After 6 years of recruiting, I’ve seen people submit their resumes in lots of different ways. I’ve seen them submitted online, emailed, snail mailed, sent on a flash drive, sent on a t-shirt, sent with a dress, with a shoe, the list goes on… There are a lot of articles out there talking about differentiating yourself in the hiring process and it begs the question, when submitting your resume, how creative should you really get?
Here’s a few articles to get you familiar with the type of resume submissions I’m referring to:
1. 23 Cool Resumes we found on Instagram
2. 11 Crazy Stunts People Have Pulled Off to Get Hired
In terms of the first article, these are mostly nicely formatted resumes (many in infographic style) and then a few pretty out of the box ones (i.e. the origami resume). The second article is more focused on crazy, out-of-the-box ideas, that actually worked.
Here’s my stance on creative resumes – proceed with caution
- The infographic/heavily designed resume – if you are a graphic design pro, go for it. A really cool, original resume in terms of formatting can be fun to get and catch a recruiter’s eye. However, this is only going to work if you are emailing your resume to someone. If you are applying online, chances are that your resume is going into a database and that database is looking for keywords and just the content. If your resume is in a format where the system can’t get that out, your pretty resume will turn into a bunch of jumbled letters and numbers that make absolutely no sense (and will likely be thrown out). So if you’re going to take this route, make sure you have a regular word version as well for applying online. Trust me, I’ve seen this backfire.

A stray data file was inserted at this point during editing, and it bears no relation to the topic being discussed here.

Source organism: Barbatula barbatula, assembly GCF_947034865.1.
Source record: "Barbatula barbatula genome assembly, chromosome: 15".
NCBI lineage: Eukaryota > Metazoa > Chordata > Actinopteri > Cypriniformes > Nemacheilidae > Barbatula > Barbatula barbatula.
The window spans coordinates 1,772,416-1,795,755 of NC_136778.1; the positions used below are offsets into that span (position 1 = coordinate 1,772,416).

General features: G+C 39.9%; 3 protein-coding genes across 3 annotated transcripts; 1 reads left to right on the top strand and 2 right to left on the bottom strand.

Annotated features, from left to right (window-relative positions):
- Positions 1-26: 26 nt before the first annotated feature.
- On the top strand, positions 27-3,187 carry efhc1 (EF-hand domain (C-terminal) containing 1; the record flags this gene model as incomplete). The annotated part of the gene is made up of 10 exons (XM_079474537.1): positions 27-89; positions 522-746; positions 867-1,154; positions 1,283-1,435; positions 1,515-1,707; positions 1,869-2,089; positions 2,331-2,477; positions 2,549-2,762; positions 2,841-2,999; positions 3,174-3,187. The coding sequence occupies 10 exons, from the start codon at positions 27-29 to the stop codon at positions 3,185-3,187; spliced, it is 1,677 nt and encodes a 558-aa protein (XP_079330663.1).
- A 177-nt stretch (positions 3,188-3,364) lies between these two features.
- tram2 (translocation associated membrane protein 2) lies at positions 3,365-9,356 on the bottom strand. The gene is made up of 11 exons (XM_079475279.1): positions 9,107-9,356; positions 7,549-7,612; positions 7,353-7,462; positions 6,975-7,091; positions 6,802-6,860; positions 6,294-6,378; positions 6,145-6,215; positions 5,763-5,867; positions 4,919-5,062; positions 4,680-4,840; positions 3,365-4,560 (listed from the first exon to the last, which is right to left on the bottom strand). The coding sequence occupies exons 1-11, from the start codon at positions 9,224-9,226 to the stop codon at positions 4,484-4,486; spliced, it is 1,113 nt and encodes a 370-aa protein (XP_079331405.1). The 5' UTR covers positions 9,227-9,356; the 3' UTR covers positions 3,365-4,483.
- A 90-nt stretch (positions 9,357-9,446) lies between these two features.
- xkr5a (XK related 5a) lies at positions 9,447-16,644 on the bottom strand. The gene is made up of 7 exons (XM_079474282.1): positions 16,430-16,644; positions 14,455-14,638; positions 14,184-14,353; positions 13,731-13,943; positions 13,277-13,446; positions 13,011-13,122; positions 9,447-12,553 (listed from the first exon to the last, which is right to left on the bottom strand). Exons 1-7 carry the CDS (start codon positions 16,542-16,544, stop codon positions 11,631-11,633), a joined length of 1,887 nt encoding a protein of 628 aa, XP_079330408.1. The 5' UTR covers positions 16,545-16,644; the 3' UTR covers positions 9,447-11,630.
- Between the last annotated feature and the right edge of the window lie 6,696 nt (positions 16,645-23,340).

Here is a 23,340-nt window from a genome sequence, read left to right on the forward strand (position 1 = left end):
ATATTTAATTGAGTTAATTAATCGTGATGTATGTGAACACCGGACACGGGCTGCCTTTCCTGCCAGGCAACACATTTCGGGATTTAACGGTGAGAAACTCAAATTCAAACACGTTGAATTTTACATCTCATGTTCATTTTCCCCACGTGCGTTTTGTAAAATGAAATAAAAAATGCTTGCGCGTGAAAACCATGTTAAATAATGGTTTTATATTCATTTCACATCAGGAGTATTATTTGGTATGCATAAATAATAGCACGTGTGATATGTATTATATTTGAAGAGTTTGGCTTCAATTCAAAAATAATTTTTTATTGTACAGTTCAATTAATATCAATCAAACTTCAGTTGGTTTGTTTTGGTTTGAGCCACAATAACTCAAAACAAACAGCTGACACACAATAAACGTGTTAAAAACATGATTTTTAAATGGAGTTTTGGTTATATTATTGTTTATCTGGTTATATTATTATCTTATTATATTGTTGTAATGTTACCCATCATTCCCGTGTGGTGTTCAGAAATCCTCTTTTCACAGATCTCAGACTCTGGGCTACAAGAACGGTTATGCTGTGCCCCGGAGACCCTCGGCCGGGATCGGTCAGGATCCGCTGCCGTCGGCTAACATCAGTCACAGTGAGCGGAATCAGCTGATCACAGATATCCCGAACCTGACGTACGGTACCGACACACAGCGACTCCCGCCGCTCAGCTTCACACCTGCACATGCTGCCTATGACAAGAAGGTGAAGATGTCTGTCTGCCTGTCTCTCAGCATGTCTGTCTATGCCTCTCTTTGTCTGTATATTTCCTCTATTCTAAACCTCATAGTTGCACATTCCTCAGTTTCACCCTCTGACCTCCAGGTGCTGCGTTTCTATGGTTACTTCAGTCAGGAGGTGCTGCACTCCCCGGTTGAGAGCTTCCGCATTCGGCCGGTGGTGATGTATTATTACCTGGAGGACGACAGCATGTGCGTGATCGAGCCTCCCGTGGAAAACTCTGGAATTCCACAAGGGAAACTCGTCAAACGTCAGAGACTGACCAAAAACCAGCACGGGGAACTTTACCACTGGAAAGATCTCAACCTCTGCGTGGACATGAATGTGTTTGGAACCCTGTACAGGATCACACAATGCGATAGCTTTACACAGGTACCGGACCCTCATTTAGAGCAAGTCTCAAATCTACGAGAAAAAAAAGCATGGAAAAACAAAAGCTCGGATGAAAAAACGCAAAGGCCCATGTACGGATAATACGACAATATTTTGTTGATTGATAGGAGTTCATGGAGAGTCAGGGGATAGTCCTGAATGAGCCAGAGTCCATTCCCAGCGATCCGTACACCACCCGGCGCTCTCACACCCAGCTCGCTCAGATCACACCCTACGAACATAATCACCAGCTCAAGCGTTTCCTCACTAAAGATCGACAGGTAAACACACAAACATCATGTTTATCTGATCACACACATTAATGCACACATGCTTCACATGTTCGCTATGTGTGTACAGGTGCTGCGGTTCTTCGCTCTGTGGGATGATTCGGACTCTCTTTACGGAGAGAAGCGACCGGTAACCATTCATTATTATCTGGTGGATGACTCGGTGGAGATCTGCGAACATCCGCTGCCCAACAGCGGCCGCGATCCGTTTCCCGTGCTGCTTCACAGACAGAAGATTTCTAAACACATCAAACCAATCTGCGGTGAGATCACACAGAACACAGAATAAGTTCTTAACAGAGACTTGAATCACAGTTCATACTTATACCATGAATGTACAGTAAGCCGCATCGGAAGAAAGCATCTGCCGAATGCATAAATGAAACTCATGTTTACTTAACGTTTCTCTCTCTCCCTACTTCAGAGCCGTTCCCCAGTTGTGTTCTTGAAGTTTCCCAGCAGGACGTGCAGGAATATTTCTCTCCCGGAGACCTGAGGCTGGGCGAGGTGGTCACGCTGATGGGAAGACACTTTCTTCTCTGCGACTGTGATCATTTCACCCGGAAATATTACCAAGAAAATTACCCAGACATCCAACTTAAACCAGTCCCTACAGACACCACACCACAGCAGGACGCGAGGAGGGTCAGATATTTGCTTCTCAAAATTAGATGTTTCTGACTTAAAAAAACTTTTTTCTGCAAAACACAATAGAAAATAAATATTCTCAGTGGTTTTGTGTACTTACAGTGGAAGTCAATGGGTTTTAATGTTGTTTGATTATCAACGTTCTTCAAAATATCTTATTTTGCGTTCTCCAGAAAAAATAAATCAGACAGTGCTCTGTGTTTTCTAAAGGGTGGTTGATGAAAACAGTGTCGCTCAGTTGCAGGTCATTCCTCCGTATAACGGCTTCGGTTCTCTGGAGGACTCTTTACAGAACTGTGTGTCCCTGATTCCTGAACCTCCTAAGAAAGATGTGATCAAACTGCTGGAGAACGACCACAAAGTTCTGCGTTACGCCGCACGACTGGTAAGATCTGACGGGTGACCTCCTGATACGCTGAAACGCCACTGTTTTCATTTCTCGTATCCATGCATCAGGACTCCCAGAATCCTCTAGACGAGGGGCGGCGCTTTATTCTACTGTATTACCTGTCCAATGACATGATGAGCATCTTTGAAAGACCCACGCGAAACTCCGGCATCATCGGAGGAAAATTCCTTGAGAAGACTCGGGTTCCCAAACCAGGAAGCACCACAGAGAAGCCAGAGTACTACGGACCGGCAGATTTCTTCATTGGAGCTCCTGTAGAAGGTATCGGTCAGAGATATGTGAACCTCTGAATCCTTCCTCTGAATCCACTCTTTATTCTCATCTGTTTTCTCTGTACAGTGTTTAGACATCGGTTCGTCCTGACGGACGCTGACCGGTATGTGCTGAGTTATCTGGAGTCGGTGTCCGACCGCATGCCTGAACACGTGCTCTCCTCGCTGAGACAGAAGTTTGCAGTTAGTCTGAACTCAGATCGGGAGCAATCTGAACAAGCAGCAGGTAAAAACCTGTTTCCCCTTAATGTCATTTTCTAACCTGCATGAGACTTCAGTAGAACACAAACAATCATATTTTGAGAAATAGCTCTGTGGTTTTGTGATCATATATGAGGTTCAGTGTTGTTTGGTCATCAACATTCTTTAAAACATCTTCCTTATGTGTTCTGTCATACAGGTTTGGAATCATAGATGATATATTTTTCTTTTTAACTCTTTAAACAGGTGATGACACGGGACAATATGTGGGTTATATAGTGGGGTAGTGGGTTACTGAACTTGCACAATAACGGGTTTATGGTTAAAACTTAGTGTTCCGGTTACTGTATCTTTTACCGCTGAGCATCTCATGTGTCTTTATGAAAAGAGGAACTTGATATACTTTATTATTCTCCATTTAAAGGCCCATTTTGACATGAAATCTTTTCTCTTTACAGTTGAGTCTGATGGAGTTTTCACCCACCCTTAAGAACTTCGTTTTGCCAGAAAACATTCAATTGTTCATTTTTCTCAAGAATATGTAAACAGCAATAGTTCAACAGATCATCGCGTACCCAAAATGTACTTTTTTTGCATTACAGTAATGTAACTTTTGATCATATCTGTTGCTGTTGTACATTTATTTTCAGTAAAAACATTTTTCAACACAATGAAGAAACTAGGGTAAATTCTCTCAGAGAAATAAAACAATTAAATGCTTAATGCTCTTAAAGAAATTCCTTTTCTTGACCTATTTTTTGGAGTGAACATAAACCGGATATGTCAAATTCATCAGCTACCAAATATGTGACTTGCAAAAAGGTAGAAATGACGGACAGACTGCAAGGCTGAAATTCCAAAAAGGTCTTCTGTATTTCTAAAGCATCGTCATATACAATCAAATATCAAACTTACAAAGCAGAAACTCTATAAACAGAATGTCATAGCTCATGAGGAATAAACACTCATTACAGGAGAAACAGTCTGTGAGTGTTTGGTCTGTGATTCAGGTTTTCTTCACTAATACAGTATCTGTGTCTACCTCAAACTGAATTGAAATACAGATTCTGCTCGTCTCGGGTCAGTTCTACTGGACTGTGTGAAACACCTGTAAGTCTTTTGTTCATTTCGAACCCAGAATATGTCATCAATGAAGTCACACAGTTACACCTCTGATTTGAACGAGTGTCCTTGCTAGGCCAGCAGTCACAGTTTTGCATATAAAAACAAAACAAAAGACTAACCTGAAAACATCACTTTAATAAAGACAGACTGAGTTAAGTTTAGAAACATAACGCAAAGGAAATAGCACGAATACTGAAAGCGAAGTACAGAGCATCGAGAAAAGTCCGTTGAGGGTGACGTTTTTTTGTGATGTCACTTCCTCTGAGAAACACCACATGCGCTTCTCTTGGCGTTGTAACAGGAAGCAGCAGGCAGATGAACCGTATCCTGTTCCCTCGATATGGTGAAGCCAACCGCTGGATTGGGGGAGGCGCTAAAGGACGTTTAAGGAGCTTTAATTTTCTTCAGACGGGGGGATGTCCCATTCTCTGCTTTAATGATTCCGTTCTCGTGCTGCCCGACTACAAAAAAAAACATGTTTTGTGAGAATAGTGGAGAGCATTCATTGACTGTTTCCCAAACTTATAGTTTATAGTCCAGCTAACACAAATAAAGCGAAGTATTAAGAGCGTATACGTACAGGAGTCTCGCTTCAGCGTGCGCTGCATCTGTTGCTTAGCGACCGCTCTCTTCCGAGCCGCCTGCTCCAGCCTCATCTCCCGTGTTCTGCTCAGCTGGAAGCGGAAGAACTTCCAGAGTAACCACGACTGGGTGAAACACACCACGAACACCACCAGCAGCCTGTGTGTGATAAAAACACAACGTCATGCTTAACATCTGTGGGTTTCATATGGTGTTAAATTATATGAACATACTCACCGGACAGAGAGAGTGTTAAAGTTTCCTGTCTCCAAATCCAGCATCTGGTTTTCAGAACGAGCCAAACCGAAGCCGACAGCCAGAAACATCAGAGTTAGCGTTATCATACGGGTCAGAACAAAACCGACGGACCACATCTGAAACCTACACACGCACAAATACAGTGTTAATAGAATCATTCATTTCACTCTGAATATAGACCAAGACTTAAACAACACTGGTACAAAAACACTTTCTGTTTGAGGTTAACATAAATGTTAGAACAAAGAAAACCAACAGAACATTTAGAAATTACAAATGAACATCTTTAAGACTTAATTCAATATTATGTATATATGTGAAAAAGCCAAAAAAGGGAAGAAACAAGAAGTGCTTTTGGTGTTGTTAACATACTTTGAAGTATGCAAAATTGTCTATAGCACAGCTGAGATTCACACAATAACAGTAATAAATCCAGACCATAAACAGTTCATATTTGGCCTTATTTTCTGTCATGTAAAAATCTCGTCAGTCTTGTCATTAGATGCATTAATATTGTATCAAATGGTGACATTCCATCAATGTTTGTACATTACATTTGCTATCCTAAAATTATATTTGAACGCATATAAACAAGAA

- The “I’m going to send my resume printed on something that’s not paper” route – Especially recruiting for fashion jobs, this is one that pops up a lot. While the origami resume is pretty cool and would definitely get the team talking, I always wonder if it’s in a good way or bad way. When it comes to people assessing your skills (and level of professionalism and judgement) the “all press is good press” saying does not apply. I have to say, unless you do this in the most careful, specific, way and align your item with the company’s culture and business, this is not a good idea. Based on all the resume t-shirts and shoes I’ve gotten, I’ll say that they will get you noticed, but not in the way you want.
- The billboard/website/interactive video route – I mean… apparently this works (at least for the people in that article) but I’ve never seen it work first hand. I know taking risks does pay off, but in my mind, when a company asks for you to submit a resume in a certain way, submit it in that way. To get it seen, network!
If you really feel you must submit a super creative, out-of-the-box resume, here are a few parameters:
- Make sure it’s brand appropriate – Submitting your creative hack to google or a portfolio of your work to a fashion house probably is brand-appropriate. However, look beyond that. Is what you created a brand-fit? In the fashion/retail world, it’s important that not only do you have the technical skills to create something, but also that it feels in line with what you’d be asked to create on the job.
- Make sure it is really, really good – Doing this is a risky move, so if you are going to take the risk, my advice is to give it 110%. Anything less, is likely going to work against you, not for you (i.e. a video resume that does not look professionally-filmed/edited). Don’t get sloppy here.
- Also apply the traditional way – Being creative is good, but following directions is also pretty important to lots of employers. Make sure in addition to your creative application, you apply in the way the company is asking you to.
So bottom line… I think under most circumstances these tactics will get you some attention – but not always the kind you want. When it comes to put extra effort into applications, I’d recommend putting it into skill-building and networking. For most jobs, no matter how cool your application is, you still need the skills to do the job, and a good endorsement weighs the most out of anything (and is the safest!).